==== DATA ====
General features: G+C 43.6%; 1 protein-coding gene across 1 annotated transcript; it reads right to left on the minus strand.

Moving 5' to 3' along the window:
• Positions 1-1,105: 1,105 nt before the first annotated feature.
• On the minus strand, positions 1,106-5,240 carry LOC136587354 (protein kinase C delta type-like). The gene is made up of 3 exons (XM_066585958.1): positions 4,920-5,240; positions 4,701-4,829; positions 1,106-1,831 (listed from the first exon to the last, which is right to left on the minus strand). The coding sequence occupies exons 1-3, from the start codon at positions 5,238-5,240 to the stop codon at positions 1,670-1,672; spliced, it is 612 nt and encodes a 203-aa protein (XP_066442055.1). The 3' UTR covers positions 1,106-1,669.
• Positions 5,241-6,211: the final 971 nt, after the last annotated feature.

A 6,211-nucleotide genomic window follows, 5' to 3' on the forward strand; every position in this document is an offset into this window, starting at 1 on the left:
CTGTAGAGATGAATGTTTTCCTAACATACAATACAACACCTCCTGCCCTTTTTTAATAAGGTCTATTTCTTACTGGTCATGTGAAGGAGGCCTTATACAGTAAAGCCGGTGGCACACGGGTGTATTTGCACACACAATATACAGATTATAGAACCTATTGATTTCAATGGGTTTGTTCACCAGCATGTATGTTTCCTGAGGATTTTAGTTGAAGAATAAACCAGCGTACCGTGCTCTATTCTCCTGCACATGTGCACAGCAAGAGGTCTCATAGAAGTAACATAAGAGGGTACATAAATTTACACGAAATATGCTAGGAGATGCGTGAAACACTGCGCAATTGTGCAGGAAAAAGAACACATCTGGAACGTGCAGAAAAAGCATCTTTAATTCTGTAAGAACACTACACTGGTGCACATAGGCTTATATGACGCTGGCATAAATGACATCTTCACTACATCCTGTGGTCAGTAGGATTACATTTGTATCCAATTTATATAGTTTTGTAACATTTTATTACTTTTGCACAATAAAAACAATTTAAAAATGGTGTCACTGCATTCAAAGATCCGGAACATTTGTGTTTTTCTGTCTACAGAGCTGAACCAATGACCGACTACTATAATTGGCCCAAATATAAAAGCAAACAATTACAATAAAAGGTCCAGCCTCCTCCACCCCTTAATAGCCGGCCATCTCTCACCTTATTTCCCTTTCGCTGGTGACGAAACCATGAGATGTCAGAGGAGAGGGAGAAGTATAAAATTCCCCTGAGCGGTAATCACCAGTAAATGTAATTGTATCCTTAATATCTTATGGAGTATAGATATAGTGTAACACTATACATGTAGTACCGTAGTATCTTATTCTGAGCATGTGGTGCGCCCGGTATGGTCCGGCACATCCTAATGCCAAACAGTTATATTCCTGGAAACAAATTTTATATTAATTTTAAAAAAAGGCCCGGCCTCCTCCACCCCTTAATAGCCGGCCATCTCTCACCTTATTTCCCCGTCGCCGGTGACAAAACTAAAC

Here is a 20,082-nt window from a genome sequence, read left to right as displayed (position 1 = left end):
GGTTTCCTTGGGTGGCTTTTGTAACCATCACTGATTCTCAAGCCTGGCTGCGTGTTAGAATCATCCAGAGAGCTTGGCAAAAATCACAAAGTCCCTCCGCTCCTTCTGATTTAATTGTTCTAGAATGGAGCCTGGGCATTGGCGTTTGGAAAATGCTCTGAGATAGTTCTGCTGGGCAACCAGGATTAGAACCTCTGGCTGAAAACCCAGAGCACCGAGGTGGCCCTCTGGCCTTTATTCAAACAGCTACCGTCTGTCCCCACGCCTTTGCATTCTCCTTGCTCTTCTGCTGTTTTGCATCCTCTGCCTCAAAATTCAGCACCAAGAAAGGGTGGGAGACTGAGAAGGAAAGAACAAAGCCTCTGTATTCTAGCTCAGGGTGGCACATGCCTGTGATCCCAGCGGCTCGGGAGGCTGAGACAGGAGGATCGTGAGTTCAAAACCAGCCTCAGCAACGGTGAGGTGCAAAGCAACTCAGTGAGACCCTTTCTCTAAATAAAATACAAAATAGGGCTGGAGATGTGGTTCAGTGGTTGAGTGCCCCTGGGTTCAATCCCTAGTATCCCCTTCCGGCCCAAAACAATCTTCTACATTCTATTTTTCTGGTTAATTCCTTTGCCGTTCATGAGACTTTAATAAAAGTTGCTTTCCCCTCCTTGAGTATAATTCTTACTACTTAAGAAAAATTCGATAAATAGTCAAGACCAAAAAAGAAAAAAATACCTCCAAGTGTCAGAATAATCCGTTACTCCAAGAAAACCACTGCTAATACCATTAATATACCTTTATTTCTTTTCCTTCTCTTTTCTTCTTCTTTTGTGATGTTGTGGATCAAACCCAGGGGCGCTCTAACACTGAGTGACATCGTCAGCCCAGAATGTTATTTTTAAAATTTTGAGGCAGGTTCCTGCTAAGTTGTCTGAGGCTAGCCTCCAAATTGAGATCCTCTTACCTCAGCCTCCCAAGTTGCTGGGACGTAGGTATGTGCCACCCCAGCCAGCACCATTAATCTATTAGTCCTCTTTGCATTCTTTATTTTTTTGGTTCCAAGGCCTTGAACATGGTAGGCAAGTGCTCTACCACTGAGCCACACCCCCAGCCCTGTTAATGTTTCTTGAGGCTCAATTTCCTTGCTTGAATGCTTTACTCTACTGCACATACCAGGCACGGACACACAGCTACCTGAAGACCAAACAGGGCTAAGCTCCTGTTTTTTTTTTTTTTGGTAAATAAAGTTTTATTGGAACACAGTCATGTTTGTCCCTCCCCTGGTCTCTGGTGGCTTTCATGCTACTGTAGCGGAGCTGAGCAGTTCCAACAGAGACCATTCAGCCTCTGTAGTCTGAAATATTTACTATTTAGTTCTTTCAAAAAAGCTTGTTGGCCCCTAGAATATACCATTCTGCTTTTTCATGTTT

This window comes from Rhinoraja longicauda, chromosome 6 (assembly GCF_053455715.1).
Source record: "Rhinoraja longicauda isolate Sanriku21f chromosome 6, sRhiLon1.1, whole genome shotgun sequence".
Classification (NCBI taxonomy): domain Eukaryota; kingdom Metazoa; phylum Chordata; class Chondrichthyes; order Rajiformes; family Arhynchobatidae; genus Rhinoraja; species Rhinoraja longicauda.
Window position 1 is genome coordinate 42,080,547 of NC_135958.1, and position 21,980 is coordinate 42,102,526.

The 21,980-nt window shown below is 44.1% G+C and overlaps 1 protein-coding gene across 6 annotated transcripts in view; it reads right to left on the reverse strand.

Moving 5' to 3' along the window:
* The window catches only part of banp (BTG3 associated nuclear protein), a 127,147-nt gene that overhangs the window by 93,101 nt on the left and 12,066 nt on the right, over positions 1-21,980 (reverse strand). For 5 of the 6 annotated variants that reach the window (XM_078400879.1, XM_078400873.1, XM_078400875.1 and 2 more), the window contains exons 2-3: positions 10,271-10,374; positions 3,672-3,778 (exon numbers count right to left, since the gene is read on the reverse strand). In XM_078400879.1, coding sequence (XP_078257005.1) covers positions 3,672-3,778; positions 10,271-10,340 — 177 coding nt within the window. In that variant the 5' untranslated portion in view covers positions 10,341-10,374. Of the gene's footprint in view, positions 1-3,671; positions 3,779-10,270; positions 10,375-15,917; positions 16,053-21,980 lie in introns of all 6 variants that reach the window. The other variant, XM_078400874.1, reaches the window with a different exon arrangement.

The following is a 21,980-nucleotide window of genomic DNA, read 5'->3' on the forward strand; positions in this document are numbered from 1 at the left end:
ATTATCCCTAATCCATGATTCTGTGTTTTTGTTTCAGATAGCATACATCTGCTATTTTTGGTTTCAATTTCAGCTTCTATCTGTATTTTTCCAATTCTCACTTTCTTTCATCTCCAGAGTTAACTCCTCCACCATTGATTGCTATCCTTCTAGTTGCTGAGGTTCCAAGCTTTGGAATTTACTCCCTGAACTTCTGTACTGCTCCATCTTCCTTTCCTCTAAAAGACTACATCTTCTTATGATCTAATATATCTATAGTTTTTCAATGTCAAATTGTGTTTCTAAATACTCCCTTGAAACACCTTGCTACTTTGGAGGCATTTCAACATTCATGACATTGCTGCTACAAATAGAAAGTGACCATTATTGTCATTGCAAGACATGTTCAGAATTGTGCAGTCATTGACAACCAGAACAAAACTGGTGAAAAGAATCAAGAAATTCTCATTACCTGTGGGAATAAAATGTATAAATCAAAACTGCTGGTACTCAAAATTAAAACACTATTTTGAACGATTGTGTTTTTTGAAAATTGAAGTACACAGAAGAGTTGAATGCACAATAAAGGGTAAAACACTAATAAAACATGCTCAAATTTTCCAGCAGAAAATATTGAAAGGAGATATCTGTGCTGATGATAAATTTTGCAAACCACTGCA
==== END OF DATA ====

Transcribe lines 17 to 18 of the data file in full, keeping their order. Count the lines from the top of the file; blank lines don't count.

The following is a 21,980-nucleotide window of genomic DNA, read 5'->3' on the forward strand; positions in this document are numbered from 1 at the left end:
ATTATCCCTAATCCATGATTCTGTGTTTTTGTTTCAGATAGCATACATCTGCTATTTTTGGTTTCAATTTCAGCTTCTATCTGTATTTTTCCAATTCTCACTTTCTTTCATCTCCAGAGTTAACTCCTCCACCATTGATTGCTATCCTTCTAGTTGCTGAGGTTCCAAGCTTTGGAATTTACTCCCTGAACTTCTGTACTGCTCCATCTTCCTTTCCTCTAAAAGACTACATCTTCTTATGATCTAATATATCTATAGTTTTTCAATGTCAAATTGTGTTTCTAAATACTCCCTTGAAACACCTTGCTACTTTGGAGGCATTTCAACATTCATGACATTGCTGCTACAAATAGAAAGTGACCATTATTGTCATTGCAAGACATGTTCAGAATTGTGCAGTCATTGACAACCAGAACAAAACTGGTGAAAAGAATCAAGAAATTCTCATTACCTGTGGGAATAAAATGTATAAATCAAAACTGCTGGTACTCAAAATTAAAACACTATTTTGAACGATTGTGTTTTTTGAAAATTGAAGTACACAGAAGAGTTGAATGCACAATAAAGGGTAAAACACTAATAAAACATGCTCAAATTTTCCAGCAGAAAATATTGAAAGGAGATATCTGTGCTGATGATAAATTTTGCAAACCACTGCA